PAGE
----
Arena leaves D.C. United, takes over national team He'll move toward youth for 2002 World Cup

October 28, 1998|By Lowell E. Sunderland | Lowell E. Sunderland,SUN STAFF

Bruce Arena's hiring as coach of the U.S. national men's soccer team, rumored for weeks, became official yesterday in New York, where he said he will start building toward the 2002 World Cup by searching for new, young players.

"It has been a goal of mine to coach internationally at the highest level, and it's a challenge I'm ready for," said Arena, 47, whose teams have won nine championships since 1989, five at Virginia and four with Major League Soccer's D.C. United, including two MLS championships.

Arena replaces Steve Sampson, who resigned June 29, four days after the United States finished an 0-3 World Cup in France.

A roster expected to be announced today for a Nov. 6 friendly in San Jose, Calif., against Australia will mark the start of Arena's hunt for new blood, particularly players who need international experience.

"We will not rule out anyone, but we need to build with young players," Arena said. "We should not be fooled too much by systems or formations. We need to find the right players and let them play."

Among players Arena mentioned were United's Ben Olsen, an attacking midfielder and MLS Rookie of the Year, and Chicago Fire forward Josh Wolff. Both left college early for pro careers. Both positions were U.S. weaknesses in this year's World Cup.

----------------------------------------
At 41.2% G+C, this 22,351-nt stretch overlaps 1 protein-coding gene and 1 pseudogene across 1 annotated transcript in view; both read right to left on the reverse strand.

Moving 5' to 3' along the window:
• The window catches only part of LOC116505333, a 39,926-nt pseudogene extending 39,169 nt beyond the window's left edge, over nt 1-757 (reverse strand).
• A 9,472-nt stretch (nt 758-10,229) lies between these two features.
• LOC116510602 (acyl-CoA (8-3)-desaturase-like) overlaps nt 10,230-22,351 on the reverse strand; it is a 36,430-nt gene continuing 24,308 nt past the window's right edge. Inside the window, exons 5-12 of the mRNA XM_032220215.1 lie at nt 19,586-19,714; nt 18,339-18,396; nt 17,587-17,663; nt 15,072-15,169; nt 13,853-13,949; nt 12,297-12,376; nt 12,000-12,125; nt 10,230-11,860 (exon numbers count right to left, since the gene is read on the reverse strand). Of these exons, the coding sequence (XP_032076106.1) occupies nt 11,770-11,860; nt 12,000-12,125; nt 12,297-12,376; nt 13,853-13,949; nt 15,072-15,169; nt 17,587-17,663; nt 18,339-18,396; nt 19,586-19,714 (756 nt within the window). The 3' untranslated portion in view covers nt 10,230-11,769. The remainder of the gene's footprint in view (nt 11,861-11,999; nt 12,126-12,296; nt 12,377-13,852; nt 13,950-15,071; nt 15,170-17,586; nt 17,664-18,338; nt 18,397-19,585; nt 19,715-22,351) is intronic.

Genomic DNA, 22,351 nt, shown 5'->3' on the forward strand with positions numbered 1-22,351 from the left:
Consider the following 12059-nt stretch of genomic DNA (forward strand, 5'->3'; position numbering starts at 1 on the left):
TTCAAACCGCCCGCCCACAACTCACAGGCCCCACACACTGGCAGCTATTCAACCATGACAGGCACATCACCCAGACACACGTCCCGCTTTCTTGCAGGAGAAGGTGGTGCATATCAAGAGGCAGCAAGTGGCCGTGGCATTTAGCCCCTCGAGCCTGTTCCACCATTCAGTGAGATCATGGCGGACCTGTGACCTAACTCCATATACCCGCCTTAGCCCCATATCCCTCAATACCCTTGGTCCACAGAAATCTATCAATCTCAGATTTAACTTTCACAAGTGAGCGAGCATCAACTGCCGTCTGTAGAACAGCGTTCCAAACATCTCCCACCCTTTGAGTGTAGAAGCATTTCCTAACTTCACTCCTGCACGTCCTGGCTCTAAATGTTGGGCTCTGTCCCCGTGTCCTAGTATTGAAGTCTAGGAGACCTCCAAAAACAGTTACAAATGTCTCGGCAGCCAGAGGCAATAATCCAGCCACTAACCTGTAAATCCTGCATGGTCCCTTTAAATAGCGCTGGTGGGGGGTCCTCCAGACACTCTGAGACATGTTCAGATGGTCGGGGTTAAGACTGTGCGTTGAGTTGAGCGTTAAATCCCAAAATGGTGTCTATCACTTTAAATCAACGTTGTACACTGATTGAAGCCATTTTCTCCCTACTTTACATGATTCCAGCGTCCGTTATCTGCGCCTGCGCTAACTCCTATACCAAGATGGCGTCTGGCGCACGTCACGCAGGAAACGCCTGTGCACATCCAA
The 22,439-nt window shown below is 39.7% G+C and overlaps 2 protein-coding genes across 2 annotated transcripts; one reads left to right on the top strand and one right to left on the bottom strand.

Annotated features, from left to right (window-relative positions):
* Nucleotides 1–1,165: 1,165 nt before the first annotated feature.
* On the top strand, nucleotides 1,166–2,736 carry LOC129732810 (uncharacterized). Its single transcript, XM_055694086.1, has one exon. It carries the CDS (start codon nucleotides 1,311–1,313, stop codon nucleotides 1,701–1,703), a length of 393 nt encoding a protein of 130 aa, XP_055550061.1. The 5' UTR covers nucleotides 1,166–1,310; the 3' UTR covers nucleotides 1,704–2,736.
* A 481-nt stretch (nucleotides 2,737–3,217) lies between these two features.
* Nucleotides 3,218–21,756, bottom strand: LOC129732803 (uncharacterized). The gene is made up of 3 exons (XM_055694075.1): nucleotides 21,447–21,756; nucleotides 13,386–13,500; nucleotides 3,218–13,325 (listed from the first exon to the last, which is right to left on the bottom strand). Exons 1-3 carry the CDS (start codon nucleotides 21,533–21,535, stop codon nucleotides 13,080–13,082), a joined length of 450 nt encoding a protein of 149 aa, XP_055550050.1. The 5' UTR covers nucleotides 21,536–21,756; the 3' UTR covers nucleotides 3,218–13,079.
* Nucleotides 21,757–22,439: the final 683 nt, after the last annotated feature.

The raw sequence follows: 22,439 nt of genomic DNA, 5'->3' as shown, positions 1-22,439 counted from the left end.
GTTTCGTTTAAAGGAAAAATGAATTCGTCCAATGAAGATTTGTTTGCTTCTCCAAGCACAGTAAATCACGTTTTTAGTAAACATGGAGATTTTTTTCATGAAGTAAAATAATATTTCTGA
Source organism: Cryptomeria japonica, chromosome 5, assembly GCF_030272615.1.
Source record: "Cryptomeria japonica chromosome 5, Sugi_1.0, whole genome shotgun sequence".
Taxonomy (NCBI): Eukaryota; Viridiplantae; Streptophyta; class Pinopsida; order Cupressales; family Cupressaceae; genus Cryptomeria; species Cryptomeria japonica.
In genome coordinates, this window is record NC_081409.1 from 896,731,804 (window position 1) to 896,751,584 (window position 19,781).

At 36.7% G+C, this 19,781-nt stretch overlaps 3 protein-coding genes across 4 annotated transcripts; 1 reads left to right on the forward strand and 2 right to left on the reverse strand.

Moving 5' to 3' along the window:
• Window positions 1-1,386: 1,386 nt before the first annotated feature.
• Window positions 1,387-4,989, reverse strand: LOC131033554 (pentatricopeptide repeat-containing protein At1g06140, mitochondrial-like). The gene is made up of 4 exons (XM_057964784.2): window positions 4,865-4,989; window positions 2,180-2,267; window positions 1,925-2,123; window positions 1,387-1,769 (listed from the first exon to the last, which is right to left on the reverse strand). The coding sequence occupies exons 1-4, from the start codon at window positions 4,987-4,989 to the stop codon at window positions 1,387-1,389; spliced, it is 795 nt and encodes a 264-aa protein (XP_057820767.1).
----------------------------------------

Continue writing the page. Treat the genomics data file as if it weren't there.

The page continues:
American goalkeeping is in good hands, and on defense, Arena said he likes World Cup starters Eddie Pope, whom he developed at United, and David Regis. He praised forward Brian McBride and midfielders Cobi Jones and Brian Maisonneuve, three MLS stars who played in France.

U.S. Soccer Federation president S. Robert Contiguglia, who met with Arena for five hours about six weeks ago but then toyed over several world-known coaches, endorsed him yesterday.

"Looking for an American coach with international experience and a complete understanding of the American player," he said, dTC "it was clear to me who the most qualified candidate was. Bruce Arena is the perfect fit."

Arena's last experience with U.S. Soccer was as Olympic coach in 1995-96, when his Under-23 club went 15-7-13, missing the final round. A tie with Portugal was played before 58,012, the largest crowd ever at RFK Stadium in Washington.

Financial terms of Arena's four-year contract were not disclosed. Arena will coach United twice more, against Brazil's Vasco da Gama, the South American-club titlist, for the Western Hemisphere pro championship on Nov. 14 in Washington and Dec. 5 and Fort Lauderdale, Fla.

Pub Date: 10/28/98

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